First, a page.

WHS students will walk out of classes to participate in the climate strike on Friday, Sept. 20, in Boston. The strike is a global protest inspired by the actions of 16-year-old Swedish climate activist Greta Thunberg. Protesters across the US and around the world will take to the streets to demand action to address the climate change crisis.
The strike found its way to WHS through the efforts of freshman Serena Field. Field, who is new to the Wayland public school system this year, has been involved with climate strike organizers in Boston since the beginning of the strike’s planning.
“[The planning for] Friday’s strike for climate started to take place in March,” Field said. “I met the lead for Boston this summer, and she told me all about it. I started getting involved in August. We’ve had many meetings since then, and we’ve gone on the streets to spread flyers and try to get people on board.”
As a school ambassador for the climate organizers, Field felt strongly about bringing the strike to Wayland. To do so, she reached out to English teacher Sara Snow, who heads the WHS Green Team, and enlisted the help of sophomores Emily Chafe and Joanna Barrow, as well as other WHS students interested in assisting in planning for the strike.
With the assistance of Snow and a group of WHS students, Field sought to establish a practical plan for the transportation of students to and from Boston on the day of the strike. Students walking out will be participating in an event that is not school-sponsored, meaning they will have to figure out their own modes of transportation. However, without the support of the administration, the logistics around getting to and from the protest have proved difficult to resolve.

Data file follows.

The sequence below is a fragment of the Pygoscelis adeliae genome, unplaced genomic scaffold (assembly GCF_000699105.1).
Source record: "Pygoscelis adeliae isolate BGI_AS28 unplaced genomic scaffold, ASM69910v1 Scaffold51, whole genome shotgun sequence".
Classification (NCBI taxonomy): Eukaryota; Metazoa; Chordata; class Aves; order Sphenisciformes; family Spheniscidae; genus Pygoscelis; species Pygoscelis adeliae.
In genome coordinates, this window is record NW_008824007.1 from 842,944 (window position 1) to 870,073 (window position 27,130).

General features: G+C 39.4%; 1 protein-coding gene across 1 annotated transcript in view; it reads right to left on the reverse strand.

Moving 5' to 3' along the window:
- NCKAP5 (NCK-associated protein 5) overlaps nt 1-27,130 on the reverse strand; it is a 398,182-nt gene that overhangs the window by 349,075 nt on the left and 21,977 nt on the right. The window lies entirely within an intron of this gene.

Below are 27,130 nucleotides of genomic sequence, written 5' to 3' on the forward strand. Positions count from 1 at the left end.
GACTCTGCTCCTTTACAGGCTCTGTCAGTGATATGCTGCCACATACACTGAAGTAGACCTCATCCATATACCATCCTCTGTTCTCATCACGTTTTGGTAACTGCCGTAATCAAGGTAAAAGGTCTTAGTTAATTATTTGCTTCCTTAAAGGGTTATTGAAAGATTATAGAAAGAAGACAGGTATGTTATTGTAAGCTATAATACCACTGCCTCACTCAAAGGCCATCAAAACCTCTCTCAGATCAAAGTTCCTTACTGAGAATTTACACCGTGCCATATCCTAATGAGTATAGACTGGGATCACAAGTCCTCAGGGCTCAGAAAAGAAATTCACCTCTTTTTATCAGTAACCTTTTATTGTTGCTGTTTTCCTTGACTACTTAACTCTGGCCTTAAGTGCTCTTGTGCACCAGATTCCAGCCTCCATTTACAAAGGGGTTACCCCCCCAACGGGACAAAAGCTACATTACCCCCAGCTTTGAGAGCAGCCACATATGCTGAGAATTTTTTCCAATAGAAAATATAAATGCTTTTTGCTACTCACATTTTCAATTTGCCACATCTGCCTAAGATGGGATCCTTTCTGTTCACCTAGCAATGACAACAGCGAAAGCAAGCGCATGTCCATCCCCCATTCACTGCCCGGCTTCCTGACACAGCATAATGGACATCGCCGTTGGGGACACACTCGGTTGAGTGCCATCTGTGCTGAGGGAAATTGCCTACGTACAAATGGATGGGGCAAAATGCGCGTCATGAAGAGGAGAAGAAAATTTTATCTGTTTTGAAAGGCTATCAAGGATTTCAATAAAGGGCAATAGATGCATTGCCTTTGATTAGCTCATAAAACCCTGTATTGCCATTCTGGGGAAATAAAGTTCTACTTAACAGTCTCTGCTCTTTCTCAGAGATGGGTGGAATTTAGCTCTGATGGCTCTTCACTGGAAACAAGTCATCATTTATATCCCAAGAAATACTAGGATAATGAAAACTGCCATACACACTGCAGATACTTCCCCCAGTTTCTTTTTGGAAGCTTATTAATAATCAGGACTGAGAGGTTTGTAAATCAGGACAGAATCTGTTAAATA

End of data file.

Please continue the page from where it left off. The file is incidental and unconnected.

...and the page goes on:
“Right now, we have 21 seats in people’s cars for students attending the protests,” Field said. “[The people driving] are mostly parents so far. I will be meeting with the Connect program, and I will try to get some of the seniors [in the program] to help drive students as well.”
Additionally, the fact that the protest is not a school-sponsored event means that students who walk out may face consequences. As the protest will take place during school hours, participating students who miss classes will be given cuts or marked absences, unless they receive an excusal from school by a parent or guardian, per the WHS attendance policy. The decision not to make the protest school-sponsored was carefully deliberated upon and discussed by the WHS administration and faculty.
“There’s an interesting tension here,” WHS Principal Allyson Mizoguchi said. “On one hand, we want to encourage students to be civically engaged. On the other hand, we also want students to consider, when you want to protest something or when you feel strongly about an issue, what changes about that protest when there are consequences.”
From Snow’s perspective, such considerations are important for students who wish to participate in the strike. Inherent in a student’s participation in a protest is a disobedience to authority, an aspect that accounts for much of the protest’s power.
“I wanted to be supportive [of the protesting students] but at the same time I wanted to make it very clear that this was their strike,” Snow said. “I wanted them to be aware that they were essentially standing up against people like me – those in positions of authority, be they parents, teachers, fossil fuel companies, politicians, whoever they saw as being the person that was not dealing with the climate crisis.”
Despite the potential consequences that protestors may face by walking out, Field remains hopeful for the success of the climate strike and encourages WHS students to participate and stand up for what they believe in.
“We live in a place where we’re not seeing any consequences for climate change. There is nothing really changing around us,” Field said. “It’s very easy for us to believe that it’s not relevant to us. But when you’re joining in something global like [the climate strike], it’s easy to see that it’s not just about us – it’s something so much bigger.”